Date of Award

1-1-2013

Document Type

Open Access Thesis

Department

School of Music

Sub-Department

Music Performance

First Advisor

Scott Weiss

Abstract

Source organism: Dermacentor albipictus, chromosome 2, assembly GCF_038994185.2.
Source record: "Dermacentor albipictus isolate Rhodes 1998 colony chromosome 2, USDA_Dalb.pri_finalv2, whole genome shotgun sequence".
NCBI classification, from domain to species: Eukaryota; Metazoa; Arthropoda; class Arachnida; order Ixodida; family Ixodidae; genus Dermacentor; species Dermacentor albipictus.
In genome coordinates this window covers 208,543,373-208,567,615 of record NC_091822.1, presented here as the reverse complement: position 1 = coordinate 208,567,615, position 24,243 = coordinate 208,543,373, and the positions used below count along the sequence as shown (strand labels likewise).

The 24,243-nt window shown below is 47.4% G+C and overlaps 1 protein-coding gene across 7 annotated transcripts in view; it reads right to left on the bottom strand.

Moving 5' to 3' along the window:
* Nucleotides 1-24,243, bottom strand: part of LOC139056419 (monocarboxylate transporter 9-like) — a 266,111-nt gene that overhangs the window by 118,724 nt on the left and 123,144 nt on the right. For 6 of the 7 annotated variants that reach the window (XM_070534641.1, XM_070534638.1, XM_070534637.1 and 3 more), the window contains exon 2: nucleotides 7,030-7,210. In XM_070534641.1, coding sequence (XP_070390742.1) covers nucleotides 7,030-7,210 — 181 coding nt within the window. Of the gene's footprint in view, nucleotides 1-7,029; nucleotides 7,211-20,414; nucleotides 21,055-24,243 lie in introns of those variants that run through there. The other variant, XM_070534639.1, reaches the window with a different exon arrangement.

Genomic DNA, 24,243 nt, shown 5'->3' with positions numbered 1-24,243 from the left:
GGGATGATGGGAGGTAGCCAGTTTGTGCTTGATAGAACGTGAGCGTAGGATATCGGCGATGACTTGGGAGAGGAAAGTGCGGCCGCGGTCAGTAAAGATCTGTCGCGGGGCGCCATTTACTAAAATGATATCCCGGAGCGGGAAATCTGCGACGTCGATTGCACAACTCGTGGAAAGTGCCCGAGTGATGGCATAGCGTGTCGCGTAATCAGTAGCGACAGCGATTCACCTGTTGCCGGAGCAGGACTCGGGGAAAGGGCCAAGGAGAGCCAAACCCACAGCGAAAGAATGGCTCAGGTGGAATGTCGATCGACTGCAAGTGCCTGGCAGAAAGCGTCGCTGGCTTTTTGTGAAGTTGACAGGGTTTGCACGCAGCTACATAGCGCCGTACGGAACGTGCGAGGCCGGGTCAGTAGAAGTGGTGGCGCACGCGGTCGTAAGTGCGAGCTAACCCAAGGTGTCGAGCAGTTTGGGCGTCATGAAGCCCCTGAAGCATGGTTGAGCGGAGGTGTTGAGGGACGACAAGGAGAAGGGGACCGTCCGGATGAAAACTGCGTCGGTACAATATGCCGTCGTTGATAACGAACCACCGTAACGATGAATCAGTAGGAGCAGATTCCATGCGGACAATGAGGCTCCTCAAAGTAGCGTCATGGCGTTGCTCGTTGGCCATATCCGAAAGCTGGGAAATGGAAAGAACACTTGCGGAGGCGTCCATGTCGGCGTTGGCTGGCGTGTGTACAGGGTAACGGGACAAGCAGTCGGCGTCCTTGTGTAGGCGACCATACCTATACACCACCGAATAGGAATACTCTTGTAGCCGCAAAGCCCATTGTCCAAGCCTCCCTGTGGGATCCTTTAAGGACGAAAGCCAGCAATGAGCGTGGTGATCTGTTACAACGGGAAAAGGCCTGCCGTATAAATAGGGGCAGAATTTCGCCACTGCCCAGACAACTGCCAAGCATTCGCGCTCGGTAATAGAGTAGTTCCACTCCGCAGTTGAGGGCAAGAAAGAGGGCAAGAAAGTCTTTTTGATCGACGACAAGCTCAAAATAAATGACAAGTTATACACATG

James Reese Europe (1881-1919) was one of the leading African American musicians of the first two decades of the twentieth century. He was renowned as a conductor of theater and dance orchestras, a composer of syncopated dance music and popular song, and an advocate for improved opportunities and remuneration for African American professional musicians in New York. From late 1913 until mid-1915, Europe was musical director for the popular exhibition dance team of Vernon (1887-1918) and Irene (1893-1969) Castle. During their brief career, the Castle's were instrumental in changing the sordid image of social dancing during America's 'dance craze' of the early twentieth century to that of a healthy, sophisticated, and wholesome pastime. From this collaboration came several significant firsts that challenged the practice of strict racial segregation and unequal opportunity for African Americans in the United States. Among these historic firsts were a set of recording sessions and subsequent record releases by Victor, the first such by an African American ensemble. Europe composed eleven original dance compositions for the Castle's, as a tool for highlighting their signature dances. These compositions were published as solo piano sheet music, and as stock arrangements for flexible orchestra and wind band instrumentation. Three were also recorded as part of the Victor recording sessions. This study includes: the historical background of the Europe/Castle collaboration; analysis and review of the eleven Castle-branded dance composition; a discussion of the Victor recording sessions; a discussion of the connections between the music and the dances for which they were composed. A critical edition of a wind band arrangement of Castle House Rag accompanies this study.

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